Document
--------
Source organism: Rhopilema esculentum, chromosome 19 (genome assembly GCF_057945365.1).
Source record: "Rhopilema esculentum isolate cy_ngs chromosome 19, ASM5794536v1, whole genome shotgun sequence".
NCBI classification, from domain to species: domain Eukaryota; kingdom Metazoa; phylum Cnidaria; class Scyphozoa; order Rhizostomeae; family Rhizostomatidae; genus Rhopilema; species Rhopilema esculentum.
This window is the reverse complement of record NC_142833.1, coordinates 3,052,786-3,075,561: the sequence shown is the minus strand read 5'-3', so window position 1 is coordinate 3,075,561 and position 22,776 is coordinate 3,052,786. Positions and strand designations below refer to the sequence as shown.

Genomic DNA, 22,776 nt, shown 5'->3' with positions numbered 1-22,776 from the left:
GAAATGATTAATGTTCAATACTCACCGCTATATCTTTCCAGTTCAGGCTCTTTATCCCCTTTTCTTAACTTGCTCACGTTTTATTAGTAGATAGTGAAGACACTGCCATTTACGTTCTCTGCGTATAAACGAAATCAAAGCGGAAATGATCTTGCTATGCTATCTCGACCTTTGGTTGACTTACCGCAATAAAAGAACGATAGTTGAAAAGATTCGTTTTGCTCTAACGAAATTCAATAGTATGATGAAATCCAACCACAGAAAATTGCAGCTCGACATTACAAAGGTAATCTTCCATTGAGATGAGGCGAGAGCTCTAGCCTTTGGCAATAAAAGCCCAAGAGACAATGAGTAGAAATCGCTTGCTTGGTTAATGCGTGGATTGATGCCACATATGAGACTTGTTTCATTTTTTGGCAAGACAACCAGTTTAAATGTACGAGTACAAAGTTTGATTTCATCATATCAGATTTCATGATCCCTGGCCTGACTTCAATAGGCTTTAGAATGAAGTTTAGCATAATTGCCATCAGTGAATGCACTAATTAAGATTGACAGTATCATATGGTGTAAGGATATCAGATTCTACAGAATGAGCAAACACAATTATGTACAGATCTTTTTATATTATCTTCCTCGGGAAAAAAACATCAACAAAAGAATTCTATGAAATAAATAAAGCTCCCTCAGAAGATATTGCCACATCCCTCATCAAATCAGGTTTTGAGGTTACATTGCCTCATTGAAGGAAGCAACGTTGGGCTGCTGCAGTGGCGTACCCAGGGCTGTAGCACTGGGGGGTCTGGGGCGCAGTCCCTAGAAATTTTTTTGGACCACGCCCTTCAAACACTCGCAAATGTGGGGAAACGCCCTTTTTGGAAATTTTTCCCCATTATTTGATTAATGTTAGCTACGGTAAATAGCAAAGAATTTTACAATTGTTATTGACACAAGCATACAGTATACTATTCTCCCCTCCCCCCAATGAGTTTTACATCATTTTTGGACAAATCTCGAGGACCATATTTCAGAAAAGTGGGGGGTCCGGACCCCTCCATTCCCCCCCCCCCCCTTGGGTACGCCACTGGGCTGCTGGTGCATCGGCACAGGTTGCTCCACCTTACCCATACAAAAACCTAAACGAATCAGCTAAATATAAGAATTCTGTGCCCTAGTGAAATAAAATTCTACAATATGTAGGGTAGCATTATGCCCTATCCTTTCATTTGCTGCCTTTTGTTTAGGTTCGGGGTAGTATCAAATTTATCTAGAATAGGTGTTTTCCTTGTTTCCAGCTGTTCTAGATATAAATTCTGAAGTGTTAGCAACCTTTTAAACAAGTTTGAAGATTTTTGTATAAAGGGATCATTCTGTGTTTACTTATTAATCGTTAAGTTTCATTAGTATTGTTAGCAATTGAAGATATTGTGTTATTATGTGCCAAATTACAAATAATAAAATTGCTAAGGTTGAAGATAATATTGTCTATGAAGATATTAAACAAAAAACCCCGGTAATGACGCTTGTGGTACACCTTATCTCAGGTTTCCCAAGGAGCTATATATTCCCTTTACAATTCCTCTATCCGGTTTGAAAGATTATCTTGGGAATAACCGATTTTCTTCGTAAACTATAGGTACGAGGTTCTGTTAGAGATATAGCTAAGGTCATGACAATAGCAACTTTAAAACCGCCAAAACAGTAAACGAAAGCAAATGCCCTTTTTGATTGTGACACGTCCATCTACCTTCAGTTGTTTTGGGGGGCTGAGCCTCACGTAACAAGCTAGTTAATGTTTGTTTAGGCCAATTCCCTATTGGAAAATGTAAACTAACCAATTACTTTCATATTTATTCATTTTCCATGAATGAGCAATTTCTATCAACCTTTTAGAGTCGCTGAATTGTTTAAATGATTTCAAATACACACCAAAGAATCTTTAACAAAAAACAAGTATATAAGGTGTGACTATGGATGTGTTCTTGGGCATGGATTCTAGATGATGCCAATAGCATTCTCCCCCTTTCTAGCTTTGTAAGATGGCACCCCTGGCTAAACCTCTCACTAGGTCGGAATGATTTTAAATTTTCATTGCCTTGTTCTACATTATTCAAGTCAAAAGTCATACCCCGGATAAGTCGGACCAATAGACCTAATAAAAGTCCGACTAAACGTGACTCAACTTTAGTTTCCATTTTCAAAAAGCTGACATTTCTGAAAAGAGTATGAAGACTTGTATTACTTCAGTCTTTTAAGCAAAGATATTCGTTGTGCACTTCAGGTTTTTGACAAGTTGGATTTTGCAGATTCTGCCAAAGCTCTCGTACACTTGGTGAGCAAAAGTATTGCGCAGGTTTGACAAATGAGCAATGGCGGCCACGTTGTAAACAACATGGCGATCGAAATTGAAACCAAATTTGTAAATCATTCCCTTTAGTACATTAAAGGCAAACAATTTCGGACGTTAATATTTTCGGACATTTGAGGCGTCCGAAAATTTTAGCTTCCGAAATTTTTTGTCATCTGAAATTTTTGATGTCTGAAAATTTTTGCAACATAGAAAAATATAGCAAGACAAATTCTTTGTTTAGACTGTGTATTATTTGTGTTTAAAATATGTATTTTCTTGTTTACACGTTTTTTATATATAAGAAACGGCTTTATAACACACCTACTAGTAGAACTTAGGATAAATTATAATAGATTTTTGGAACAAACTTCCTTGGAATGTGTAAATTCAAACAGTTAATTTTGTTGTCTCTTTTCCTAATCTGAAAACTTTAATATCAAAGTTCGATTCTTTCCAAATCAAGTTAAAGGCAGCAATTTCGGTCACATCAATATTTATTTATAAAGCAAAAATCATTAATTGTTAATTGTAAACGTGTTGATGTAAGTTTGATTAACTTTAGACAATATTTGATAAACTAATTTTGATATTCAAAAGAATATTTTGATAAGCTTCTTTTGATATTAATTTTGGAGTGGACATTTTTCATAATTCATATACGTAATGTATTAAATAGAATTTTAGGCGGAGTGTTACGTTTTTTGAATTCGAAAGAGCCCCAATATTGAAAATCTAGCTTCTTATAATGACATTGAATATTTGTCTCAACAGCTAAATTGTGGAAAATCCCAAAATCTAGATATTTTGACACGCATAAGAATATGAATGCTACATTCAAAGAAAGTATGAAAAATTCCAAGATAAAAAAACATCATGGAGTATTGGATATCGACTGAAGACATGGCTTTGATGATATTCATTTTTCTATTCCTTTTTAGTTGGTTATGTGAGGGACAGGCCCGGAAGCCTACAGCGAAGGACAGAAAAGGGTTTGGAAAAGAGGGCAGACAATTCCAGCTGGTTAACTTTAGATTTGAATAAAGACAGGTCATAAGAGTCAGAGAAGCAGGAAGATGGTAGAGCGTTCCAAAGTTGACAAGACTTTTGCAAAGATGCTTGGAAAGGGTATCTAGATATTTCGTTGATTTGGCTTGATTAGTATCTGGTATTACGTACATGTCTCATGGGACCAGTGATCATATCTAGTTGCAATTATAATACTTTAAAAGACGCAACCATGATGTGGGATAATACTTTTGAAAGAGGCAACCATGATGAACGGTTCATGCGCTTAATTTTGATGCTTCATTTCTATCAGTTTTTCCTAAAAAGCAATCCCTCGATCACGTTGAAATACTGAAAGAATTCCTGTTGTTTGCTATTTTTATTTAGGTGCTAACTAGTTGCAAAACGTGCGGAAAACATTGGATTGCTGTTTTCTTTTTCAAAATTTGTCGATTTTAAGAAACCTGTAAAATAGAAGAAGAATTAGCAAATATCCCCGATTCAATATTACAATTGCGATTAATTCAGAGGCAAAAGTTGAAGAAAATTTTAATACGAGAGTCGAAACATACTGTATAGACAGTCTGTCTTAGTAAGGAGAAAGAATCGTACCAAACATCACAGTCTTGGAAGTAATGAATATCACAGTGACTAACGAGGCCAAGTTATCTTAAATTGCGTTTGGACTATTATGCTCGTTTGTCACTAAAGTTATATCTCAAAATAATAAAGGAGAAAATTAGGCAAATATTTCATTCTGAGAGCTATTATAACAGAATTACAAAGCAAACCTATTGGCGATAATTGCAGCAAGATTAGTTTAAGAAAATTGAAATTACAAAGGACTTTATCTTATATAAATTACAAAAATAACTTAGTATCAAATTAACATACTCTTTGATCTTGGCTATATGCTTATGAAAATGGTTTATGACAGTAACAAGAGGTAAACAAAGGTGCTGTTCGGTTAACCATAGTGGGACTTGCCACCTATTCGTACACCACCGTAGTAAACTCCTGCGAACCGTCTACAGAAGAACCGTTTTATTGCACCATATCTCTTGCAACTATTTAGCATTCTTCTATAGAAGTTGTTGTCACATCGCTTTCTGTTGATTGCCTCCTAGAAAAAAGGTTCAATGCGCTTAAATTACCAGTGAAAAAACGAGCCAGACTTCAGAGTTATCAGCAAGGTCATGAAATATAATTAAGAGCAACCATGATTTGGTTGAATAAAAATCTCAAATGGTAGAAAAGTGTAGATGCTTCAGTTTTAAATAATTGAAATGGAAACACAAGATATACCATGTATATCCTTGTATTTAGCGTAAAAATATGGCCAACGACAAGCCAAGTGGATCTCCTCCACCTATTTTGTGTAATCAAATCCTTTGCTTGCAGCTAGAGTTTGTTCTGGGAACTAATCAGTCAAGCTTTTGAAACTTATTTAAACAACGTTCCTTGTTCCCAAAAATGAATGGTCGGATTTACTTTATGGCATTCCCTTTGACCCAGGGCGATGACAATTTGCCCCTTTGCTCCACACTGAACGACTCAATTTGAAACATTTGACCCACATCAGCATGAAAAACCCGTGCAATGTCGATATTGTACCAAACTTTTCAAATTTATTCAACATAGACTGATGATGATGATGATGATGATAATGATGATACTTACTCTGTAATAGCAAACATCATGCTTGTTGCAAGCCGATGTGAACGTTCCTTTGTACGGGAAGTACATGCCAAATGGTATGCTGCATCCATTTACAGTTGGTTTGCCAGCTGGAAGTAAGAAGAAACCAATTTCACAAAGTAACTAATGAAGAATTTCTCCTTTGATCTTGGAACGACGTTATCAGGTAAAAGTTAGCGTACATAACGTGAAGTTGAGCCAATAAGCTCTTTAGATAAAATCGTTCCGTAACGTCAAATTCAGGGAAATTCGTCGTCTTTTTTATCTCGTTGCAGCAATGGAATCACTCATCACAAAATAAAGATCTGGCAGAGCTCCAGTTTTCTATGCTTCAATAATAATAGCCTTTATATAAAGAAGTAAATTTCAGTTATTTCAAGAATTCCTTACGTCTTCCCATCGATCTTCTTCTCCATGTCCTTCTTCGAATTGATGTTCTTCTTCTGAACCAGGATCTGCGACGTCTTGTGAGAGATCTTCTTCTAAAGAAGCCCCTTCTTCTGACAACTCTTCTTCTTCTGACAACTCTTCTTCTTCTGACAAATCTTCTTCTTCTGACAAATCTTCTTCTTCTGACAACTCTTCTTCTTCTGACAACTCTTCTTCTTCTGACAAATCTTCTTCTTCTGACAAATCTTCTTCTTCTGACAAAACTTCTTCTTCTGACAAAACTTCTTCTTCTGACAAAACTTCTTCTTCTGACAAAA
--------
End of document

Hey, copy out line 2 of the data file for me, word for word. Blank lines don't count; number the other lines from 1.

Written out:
Source record: "Rhopilema esculentum isolate cy_ngs chromosome 19, ASM5794536v1, whole genome shotgun sequence".